Switch is bad, OR handle no longer reaches it....ie, wreck? Look at how it works/engage switch "manually"....see if that works.
 

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can you tell me where the diode might be? and how to test it maybe. Thanks
If you have an electronic multimeter, use the continuity test to check the clutch switch, you should have hopefully less than 1 ohm of resistence, or continuity with the clutch lever pulled in,

to check the sidestand same thing, with the stand up you should have continuity between the green and green and white wire at the sidestand switch connector (if your wiring color is the same as my 750)

the diode is located in the fuse box.
as for the diode its alittle more tricky, you need the diode function on a multimeter, to check a diode your meter will show open with the meter leads hooked up one way and then you swap the neg and poss leads on the same terminals and you will show a .5 to .6 volt drop, thats a good diode. you have 2 diode circuits in that diode so it will get a little tricky, as 2 terminals will show open in both directions.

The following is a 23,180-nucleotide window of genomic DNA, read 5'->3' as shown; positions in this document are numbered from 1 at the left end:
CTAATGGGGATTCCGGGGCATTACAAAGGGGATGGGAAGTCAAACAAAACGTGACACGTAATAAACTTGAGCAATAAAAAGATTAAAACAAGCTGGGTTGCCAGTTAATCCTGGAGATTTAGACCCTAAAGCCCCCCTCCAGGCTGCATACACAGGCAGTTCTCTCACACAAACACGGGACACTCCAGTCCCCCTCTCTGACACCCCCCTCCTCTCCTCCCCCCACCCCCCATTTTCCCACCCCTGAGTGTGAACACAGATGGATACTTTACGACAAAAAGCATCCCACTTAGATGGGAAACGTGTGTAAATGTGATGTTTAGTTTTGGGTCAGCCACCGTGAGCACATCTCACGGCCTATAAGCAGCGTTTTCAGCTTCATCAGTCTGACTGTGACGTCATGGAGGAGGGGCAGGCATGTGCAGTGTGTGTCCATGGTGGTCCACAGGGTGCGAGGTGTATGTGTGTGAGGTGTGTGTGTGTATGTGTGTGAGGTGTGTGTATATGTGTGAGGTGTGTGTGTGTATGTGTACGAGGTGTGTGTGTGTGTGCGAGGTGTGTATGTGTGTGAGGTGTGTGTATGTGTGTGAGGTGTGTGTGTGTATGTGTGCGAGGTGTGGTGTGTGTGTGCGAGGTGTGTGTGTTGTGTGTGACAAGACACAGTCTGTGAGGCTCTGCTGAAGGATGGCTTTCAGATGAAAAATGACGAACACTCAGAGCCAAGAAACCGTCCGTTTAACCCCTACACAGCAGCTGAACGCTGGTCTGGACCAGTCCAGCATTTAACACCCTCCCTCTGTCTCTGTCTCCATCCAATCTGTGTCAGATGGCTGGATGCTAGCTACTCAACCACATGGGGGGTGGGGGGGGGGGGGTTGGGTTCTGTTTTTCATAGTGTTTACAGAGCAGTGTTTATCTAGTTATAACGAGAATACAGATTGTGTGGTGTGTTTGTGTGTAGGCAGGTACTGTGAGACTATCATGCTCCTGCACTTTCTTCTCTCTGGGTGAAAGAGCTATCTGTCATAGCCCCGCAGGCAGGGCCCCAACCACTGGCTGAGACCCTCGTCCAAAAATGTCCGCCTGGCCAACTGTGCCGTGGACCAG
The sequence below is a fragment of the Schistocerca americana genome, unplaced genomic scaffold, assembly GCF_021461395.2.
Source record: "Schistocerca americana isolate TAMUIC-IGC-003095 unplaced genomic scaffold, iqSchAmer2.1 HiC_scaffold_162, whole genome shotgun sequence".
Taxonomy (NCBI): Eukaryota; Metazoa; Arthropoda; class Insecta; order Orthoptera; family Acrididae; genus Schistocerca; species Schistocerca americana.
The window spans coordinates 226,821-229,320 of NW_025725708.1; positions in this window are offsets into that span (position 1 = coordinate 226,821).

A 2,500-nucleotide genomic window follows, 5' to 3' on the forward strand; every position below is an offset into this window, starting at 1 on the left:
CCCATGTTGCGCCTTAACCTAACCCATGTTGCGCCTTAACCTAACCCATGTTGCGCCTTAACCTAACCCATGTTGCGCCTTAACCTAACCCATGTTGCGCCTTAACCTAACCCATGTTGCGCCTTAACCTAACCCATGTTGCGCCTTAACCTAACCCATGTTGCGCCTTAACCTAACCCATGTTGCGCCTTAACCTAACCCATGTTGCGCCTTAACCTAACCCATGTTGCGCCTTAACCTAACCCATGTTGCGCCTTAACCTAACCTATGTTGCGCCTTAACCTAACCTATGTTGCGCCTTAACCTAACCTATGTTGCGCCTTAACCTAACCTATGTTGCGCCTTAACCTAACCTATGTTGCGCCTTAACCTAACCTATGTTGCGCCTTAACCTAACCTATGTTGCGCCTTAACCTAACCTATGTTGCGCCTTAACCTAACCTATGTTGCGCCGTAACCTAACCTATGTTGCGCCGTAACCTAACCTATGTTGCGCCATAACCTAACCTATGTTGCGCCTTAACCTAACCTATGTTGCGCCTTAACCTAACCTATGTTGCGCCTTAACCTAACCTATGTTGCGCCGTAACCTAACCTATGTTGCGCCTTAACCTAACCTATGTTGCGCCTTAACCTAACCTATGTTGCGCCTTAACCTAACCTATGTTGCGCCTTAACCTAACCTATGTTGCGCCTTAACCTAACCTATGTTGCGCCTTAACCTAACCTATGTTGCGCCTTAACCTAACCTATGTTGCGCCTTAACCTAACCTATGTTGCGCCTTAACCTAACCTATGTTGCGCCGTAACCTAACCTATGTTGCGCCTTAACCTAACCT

can anyone simplify that for me?
 

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Discussion Starter · #8 ·
Thanks for your suggestions/help. you got me to thinking and that is usually dangerous! Knowing from experience that it usually is the simple thing and remembering one of the messages touted in zen and the art of motorcycle maintenance and learned in the school of DUH!!! MANY times, I decided to check the switch out first and wala! It seems that the wreck and or parts replacement loosened the one Phillips screw that holds the switch in place allowing switch to move just enough to not make when pulling in clutch leaver and I could not hear the switch make so thats how I found and repaired the switch. Just a phillips in the end. Oh and it seems I wasn't loosing my mind after all..........THIS TIME!!!!